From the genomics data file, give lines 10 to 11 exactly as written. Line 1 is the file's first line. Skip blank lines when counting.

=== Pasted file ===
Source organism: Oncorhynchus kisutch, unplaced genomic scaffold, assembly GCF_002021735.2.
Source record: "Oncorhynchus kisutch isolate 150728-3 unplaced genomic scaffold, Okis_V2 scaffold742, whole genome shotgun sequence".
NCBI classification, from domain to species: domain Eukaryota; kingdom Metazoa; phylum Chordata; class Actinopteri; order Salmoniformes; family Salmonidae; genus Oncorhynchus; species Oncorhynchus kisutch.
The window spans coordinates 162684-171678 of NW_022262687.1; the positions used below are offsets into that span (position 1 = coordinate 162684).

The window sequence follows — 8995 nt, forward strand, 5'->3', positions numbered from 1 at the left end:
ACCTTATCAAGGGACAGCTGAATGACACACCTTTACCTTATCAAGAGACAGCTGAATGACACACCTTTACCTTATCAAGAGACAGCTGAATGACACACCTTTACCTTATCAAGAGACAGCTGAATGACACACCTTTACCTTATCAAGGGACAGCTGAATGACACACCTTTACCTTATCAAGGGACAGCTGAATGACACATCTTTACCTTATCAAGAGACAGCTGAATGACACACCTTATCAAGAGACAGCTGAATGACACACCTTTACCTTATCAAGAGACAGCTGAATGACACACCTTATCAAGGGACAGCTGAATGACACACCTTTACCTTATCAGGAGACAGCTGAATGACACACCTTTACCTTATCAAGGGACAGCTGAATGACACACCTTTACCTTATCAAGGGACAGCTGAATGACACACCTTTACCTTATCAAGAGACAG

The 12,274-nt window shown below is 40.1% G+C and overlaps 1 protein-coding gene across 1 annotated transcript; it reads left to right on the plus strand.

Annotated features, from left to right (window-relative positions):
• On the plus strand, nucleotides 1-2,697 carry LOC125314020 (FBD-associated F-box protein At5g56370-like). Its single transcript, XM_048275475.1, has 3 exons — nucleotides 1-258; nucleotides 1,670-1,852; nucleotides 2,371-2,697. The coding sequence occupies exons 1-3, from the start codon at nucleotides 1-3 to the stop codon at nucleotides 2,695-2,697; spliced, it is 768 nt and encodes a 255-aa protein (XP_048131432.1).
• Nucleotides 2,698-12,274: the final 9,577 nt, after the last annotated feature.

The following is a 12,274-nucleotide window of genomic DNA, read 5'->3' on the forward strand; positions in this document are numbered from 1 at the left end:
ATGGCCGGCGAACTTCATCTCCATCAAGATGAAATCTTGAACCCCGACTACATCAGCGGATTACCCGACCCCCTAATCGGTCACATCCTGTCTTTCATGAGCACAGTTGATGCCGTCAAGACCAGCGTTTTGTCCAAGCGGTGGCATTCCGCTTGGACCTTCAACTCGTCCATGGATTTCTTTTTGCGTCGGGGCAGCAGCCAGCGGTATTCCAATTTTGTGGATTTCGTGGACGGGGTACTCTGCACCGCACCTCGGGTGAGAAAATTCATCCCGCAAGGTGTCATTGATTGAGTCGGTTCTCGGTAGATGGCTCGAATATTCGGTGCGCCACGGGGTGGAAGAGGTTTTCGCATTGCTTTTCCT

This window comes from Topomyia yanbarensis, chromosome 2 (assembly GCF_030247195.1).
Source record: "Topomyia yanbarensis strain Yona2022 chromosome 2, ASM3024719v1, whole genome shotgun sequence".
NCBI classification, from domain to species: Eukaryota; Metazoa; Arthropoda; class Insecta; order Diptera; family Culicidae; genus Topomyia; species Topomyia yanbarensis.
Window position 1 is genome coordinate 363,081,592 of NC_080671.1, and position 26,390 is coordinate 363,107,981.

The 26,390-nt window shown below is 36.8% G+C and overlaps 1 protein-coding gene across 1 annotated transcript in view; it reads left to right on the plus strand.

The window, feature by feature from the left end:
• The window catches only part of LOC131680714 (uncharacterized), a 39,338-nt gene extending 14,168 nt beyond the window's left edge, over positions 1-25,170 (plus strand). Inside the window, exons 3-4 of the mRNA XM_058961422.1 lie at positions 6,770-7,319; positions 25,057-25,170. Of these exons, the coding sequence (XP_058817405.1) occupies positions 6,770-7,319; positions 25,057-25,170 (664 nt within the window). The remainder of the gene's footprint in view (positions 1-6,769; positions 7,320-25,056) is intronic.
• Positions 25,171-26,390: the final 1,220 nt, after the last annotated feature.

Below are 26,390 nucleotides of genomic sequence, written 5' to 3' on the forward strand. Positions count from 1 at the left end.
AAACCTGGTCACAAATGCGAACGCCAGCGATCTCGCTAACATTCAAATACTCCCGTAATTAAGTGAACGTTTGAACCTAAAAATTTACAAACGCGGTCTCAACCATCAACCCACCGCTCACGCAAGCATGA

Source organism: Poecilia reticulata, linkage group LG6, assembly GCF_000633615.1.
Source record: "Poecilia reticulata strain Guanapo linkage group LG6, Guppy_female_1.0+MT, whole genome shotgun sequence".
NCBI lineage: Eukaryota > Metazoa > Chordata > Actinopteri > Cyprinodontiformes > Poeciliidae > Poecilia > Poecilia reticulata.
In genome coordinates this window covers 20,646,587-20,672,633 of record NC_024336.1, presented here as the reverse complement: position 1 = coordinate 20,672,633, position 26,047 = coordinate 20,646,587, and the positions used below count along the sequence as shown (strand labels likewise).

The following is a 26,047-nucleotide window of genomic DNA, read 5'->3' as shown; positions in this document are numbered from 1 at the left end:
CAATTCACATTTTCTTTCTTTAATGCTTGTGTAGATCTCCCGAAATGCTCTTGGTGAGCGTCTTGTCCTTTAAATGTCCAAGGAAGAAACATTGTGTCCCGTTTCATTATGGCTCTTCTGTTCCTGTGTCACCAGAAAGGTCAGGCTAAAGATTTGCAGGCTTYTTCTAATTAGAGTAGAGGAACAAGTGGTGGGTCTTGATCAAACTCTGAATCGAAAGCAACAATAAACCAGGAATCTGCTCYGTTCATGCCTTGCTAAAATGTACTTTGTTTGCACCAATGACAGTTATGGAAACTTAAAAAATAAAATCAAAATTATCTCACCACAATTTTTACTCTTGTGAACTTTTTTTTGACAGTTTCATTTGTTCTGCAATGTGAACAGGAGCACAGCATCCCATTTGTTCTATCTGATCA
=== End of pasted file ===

• Nucleotides 2,698-12,274: the final 9,577 nt, after the last annotated feature.

The following is a 12,274-nucleotide window of genomic DNA, read 5'->3' on the forward strand; positions in this document are numbered from 1 at the left end: